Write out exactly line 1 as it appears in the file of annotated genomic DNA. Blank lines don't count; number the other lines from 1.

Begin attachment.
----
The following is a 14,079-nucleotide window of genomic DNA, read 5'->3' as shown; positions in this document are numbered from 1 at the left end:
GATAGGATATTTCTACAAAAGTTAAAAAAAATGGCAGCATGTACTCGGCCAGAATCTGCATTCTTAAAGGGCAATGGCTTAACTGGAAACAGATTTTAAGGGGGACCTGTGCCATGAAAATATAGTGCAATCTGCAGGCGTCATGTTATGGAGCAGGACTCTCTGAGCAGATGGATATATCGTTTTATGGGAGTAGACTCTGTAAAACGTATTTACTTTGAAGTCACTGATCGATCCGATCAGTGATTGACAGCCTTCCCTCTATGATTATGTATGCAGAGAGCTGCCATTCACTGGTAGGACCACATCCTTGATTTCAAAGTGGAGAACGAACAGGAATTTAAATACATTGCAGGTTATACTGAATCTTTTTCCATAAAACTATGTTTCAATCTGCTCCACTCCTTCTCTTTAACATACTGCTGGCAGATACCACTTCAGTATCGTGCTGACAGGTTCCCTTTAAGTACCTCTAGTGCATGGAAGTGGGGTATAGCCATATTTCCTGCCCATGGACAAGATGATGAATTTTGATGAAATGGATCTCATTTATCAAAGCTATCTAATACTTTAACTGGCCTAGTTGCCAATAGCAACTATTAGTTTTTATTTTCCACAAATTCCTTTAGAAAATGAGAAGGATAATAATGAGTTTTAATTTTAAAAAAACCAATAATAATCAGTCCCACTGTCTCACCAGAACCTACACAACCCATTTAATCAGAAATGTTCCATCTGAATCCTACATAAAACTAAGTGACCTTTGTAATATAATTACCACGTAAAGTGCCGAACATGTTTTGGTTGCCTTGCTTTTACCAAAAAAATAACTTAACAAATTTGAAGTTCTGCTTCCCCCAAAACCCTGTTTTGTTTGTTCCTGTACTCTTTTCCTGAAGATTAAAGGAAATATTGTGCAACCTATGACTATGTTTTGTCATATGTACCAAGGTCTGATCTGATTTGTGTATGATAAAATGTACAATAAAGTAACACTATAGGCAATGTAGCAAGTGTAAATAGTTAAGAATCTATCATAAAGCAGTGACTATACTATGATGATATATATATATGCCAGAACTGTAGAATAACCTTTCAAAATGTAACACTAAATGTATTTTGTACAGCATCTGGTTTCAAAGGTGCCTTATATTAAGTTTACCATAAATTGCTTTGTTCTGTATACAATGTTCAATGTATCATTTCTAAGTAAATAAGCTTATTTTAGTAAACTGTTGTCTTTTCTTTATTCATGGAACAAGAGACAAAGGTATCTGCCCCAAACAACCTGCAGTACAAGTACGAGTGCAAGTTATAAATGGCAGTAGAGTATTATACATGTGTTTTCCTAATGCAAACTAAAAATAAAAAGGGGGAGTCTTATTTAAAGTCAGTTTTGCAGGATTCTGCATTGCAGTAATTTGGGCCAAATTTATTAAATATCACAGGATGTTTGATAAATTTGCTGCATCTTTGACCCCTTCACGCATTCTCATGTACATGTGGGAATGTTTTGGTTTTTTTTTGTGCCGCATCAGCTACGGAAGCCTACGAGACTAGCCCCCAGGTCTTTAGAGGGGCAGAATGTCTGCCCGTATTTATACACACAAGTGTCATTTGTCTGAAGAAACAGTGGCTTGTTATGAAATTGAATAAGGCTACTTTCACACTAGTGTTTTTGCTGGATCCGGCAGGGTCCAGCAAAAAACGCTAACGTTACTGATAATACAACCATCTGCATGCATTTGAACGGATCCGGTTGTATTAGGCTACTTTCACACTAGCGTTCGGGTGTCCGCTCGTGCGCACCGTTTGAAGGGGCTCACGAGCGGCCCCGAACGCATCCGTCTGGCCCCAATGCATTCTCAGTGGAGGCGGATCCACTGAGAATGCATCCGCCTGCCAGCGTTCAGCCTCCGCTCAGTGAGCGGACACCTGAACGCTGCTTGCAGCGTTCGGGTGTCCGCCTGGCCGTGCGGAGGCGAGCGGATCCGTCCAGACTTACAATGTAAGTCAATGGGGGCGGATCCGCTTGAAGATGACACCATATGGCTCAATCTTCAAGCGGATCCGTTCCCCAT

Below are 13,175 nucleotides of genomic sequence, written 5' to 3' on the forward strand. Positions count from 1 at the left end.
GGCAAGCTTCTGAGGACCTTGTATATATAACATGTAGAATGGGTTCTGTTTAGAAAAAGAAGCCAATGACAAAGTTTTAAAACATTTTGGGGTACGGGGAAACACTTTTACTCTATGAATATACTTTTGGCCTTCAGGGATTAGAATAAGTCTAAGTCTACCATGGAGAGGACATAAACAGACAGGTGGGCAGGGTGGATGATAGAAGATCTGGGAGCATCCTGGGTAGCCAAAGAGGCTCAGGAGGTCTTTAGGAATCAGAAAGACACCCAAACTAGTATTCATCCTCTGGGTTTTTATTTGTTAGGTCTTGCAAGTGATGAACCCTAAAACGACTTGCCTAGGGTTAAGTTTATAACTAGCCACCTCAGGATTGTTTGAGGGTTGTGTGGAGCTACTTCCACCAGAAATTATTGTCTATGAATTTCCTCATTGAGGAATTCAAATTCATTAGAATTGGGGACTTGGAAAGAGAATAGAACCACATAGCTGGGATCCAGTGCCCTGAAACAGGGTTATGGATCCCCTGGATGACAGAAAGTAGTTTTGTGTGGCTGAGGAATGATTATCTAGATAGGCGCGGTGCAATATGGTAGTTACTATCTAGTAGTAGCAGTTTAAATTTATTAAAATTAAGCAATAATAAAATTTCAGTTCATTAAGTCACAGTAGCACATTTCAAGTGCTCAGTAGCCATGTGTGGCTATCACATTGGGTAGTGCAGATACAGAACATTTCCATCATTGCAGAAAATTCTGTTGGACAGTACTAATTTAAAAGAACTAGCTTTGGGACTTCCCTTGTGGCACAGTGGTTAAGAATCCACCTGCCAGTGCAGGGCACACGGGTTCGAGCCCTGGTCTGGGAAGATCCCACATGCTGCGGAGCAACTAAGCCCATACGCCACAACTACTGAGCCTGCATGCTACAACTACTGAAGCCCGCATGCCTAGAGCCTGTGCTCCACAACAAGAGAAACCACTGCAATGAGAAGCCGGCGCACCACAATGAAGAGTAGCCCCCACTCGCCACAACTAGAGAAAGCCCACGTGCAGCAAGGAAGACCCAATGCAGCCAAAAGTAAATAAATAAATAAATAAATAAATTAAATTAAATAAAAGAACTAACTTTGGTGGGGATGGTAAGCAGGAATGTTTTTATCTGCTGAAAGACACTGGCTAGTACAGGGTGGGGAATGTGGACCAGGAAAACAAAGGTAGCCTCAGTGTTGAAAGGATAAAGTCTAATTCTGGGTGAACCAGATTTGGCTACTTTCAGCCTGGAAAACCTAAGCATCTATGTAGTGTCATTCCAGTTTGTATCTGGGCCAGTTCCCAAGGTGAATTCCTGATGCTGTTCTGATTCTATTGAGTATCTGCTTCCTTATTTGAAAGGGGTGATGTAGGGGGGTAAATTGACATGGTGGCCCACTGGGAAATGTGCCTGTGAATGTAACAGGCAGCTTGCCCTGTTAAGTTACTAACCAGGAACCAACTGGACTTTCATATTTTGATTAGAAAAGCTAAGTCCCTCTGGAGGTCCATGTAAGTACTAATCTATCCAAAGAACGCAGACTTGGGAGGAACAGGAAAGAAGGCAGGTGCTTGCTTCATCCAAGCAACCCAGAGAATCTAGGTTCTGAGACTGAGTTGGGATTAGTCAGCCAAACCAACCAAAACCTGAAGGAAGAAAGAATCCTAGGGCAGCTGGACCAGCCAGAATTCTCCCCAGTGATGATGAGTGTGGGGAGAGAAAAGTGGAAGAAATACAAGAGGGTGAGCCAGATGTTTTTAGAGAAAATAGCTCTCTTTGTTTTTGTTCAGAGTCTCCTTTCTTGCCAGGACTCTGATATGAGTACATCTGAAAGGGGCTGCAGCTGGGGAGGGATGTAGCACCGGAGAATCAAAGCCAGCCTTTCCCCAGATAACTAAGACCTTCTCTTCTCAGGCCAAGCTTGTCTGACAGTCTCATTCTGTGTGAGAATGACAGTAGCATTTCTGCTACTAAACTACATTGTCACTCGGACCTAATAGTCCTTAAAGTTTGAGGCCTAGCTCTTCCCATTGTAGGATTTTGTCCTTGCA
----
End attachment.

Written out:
The following is a 14,079-nucleotide window of genomic DNA, read 5'->3' as shown; positions in this document are numbered from 1 at the left end: